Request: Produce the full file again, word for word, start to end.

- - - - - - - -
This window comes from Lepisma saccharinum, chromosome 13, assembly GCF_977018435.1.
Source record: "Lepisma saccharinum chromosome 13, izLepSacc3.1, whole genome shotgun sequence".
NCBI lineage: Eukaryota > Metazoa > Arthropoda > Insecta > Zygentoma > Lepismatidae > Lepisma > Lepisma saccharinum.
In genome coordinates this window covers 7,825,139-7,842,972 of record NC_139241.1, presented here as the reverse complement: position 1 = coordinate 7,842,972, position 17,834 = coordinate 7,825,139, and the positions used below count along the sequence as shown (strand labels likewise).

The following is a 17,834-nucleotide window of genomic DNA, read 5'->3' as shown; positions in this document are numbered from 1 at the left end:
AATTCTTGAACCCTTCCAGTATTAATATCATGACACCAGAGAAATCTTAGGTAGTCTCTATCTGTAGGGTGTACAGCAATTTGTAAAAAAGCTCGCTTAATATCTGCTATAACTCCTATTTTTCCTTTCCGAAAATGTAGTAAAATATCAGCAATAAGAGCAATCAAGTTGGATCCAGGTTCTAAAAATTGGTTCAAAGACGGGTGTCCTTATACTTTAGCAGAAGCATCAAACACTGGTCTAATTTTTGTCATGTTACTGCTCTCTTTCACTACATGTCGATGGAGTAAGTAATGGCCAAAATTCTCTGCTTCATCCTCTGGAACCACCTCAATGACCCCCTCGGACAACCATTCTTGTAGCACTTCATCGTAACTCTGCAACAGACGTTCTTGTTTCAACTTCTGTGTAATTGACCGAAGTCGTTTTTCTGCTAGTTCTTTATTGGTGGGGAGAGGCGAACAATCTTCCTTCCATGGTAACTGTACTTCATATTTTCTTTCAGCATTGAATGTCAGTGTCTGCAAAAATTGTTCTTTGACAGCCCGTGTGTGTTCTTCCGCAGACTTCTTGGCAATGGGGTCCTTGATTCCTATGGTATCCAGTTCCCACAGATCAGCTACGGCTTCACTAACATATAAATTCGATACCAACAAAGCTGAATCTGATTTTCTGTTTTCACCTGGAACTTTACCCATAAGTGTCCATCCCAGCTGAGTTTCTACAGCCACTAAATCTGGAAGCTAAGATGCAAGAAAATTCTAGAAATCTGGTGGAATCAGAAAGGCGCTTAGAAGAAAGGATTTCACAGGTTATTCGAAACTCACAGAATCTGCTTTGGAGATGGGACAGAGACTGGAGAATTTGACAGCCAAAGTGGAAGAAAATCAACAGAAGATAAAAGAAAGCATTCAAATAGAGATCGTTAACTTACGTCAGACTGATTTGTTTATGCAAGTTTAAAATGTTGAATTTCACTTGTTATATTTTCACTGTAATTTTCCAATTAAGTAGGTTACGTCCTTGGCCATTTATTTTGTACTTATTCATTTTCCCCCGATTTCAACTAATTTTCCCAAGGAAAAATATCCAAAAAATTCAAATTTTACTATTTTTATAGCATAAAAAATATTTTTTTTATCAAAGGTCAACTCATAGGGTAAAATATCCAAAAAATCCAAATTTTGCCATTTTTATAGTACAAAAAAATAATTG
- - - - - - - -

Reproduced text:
This window comes from Lepisma saccharinum, chromosome 13, assembly GCF_977018435.1.
Source record: "Lepisma saccharinum chromosome 13, izLepSacc3.1, whole genome shotgun sequence".
NCBI lineage: Eukaryota > Metazoa > Arthropoda > Insecta > Zygentoma > Lepismatidae > Lepisma > Lepisma saccharinum.
In genome coordinates this window covers 7,825,139-7,842,972 of record NC_139241.1, presented here as the reverse complement: position 1 = coordinate 7,842,972, position 17,834 = coordinate 7,825,139, and the positions used below count along the sequence as shown (strand labels likewise).

The following is a 17,834-nucleotide window of genomic DNA, read 5'->3' as shown; positions in this document are numbered from 1 at the left end:
AATTCTTGAACCCTTCCAGTATTAATATCATGACACCAGAGAAATCTTAGGTAGTCTCTATCTGTAGGGTGTACAGCAATTTGTAAAAAAGCTCGCTTAATATCTGCTATAACTCCTATTTTTCCTTTCCGAAAATGTAGTAAAATATCAGCAATAAGAGCAATCAAGTTGGATCCAGGTTCTAAAAATTGGTTCAAAGACGGGTGTCCTTATACTTTAGCAGAAGCATCAAACACTGGTCTAATTTTTGTCATGTTACTGCTCTCTTTCACTACATGTCGATGGAGTAAGTAATGGCCAAAATTCTCTGCTTCATCCTCTGGAACCACCTCAATGACCCCCTCGGACAACCATTCTTGTAGCACTTCATCGTAACTCTGCAACAGACGTTCTTGTTTCAACTTCTGTGTAATTGACCGAAGTCGTTTTTCTGCTAGTTCTTTATTGGTGGGGAGAGGCGAACAATCTTCCTTCCATGGTAACTGTACTTCATATTTTCTTTCAGCATTGAATGTCAGTGTCTGCAAAAATTGTTCTTTGACAGCCCGTGTGTGTTCTTCCGCAGACTTCTTGGCAATGGGGTCCTTGATTCCTATGGTATCCAGTTCCCACAGATCAGCTACGGCTTCACTAACATATAAATTCGATACCAACAAAGCTGAATCTGATTTTCTGTTTTCACCTGGAACTTTACCCATAAGTGTCCATCCCAGCTGAGTTTCTACAGCCACTAAATCTGGAAGCTAAGATGCAAGAAAATTCTAGAAATCTGGTGGAATCAGAAAGGCGCTTAGAAGAAAGGATTTCACAGGTTATTCGAAACTCACAGAATCTGCTTTGGAGATGGGACAGAGACTGGAGAATTTGACAGCCAAAGTGGAAGAAAATCAACAGAAGATAAAAGAAAGCATTCAAATAGAGATCGTTAACTTACGTCAGACTGATTTGTTTATGCAAGTTTAAAATGTTGAATTTCACTTGTTATATTTTCACTGTAATTTTCCAATTAAGTAGGTTACGTCCTTGGCCATTTATTTTGTACTTATTCATTTTCCCCCGATTTCAACTAATTTTCCCAAGGAAAAATATCCAAAAAATTCAAATTTTACTATTTTTATAGCATAAAAAATATTTTTTTTATCAAAGGTCAACTCATAGGGTAAAATATCCAAAAAATCCAAATTTTGCCATTTTTATAGTACAAAAAAATAATTG